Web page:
Upon returning home, Dave and Stoney discover the caveman has run loose in Dave’s house and they find him trying to rub sticks together to start a fire in Dave’s bedroom. After a nice scrub in the bathtub and a quick 90s makeover montage, Dave decides to name the caveman “Link,” as in “the missing link.”
In a genius plan to coverup Link’s true identity, Stoney and Dave convince Dave’s parents that Link is an exchange student from Estonia sent to live with them and experience school in America. The first family dinner with Dave’s parents and Link also affords Stoney the opportunity to utter one of my favorite lines in 90s movie history, as he infers that Mr. Morgan is upset with him for imposing on their family dinner:
“If you’re edged ’cause I’m wheezing on your grindage, just chill ’cause if I had the whole Brady Bunch thing happening at my pad, I’d go grind over there, so don’t tax my gig so hardcore, cruster.”
There is no cooler way to describe what Stoney is trying to explain than with that conglomeration of 90s slang. It is like a nebula of 90s culture hovering in space, inviting excitement, joy, and wonder with its undeniable beauty.
Because of Link’s eclectic behavior, he becomes instantly popular at school and propels Dave and Stoney to the ranks of the social elite by association. This increased popularity allows Dave a chance to get closer to Robyn and further infuriate Matt.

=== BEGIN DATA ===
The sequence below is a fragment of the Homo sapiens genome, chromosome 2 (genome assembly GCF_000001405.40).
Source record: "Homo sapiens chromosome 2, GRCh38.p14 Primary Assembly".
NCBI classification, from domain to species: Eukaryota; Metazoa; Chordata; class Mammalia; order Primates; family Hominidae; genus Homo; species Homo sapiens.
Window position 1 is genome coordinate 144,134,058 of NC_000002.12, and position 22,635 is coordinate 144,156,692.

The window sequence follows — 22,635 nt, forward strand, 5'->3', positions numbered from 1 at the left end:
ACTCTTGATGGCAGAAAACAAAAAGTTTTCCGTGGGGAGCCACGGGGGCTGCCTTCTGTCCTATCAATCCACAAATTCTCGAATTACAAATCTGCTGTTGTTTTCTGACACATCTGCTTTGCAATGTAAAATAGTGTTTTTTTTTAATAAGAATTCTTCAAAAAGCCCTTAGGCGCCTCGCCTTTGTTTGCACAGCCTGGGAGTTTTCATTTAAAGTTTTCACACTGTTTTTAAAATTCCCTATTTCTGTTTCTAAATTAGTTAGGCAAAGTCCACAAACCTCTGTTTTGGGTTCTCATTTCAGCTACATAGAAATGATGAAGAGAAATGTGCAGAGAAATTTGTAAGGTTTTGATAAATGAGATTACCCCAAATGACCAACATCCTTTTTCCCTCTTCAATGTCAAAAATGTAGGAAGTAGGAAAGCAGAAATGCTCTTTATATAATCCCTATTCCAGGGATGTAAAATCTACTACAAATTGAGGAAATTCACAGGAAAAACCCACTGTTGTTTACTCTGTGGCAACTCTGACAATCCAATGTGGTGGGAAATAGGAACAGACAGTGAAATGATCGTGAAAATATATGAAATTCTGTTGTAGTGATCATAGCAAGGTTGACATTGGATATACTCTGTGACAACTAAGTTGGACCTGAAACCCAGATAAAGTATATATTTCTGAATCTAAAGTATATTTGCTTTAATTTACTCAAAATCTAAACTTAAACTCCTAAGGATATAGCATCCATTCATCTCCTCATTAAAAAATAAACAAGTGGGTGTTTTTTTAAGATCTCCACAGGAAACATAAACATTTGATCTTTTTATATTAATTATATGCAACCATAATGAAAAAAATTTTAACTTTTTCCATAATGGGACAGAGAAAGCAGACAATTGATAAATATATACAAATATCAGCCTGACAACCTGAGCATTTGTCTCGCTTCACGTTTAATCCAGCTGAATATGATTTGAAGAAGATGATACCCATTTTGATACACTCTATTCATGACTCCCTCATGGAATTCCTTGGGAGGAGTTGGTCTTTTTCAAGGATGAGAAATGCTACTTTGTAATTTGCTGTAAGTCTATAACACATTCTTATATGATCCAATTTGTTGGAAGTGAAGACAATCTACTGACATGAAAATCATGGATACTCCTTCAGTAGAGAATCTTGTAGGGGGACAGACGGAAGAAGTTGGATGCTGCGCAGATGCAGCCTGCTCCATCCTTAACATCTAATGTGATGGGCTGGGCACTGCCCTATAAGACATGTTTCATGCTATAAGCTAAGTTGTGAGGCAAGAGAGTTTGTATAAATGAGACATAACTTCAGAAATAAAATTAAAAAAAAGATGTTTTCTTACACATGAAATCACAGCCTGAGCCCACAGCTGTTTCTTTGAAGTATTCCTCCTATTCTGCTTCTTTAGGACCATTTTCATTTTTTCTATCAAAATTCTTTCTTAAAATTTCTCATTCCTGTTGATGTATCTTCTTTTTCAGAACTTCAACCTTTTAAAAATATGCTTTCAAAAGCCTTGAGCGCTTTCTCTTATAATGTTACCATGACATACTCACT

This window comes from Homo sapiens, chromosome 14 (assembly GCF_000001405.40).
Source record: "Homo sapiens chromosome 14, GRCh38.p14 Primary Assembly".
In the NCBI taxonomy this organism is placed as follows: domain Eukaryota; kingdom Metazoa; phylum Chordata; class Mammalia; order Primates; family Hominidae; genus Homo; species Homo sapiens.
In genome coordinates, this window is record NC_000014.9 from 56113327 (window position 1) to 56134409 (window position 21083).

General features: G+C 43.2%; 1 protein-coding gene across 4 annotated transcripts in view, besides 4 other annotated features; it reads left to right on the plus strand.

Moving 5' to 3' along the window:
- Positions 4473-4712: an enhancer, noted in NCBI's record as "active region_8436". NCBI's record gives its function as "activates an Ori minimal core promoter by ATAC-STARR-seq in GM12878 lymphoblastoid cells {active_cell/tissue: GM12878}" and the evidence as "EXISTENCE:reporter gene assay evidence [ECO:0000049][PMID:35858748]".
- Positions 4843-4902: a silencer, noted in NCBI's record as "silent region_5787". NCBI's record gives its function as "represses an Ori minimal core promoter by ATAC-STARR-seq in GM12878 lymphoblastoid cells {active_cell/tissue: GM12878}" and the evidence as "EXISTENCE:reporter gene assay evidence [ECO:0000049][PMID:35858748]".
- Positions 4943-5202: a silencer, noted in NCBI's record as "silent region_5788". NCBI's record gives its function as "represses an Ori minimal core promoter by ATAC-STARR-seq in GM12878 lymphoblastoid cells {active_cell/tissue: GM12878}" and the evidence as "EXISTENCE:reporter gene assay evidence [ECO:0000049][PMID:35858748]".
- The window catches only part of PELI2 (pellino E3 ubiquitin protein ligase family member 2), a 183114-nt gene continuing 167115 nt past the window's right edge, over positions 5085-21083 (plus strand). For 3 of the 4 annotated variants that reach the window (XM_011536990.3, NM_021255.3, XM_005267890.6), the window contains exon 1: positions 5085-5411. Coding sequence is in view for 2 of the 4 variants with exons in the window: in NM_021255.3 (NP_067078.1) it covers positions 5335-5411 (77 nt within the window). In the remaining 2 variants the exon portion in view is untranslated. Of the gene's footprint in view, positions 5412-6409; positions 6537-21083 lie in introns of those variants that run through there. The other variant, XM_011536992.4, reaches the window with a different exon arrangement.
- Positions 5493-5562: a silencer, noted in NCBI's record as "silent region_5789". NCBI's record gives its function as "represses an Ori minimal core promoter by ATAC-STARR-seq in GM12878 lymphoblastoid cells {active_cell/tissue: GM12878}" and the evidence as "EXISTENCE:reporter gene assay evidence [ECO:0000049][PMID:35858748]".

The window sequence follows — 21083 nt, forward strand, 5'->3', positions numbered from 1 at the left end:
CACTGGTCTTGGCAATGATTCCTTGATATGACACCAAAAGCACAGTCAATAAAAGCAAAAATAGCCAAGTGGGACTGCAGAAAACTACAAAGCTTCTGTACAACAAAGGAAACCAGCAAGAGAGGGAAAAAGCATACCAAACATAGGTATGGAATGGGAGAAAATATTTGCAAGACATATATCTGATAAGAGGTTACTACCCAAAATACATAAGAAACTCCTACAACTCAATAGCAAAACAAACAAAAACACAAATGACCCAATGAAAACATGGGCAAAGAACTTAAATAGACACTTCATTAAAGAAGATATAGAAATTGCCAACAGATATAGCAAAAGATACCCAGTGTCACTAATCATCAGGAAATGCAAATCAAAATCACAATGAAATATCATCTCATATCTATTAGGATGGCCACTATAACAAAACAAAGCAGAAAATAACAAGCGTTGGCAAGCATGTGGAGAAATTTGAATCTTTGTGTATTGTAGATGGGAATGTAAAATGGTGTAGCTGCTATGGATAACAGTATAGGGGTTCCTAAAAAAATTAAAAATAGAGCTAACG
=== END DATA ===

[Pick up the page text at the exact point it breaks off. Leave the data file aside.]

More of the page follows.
However, the popularity that Link brings with him is a double-edged sword. After a fight at the local skating rink where Link refuses to fight Matt and gains respect for his composure, Robyn starts to develop feelings for Link.
The drama heats up when a bar is busted for serving underage patrons and Dave uses his one phone call to phone Robyn and ask her to the prom. She declines and says that she wants to go with Link instead. Suffice to say, Dave the whiny loser is heartbroken.
He pulls the ultimate dick move by driving Link out to the country like a stray cat and tries to set him free. Knowing of Dave’s jealousy, Stoney confronts him and a small argument leads to a quick resolution as Dave apologizes and decides not to send Link away.
However, rather than trying to have fun and swallow his pride at the prom with Link and Robyn, Dave decides to get even more butt hurt and refuse the invitation.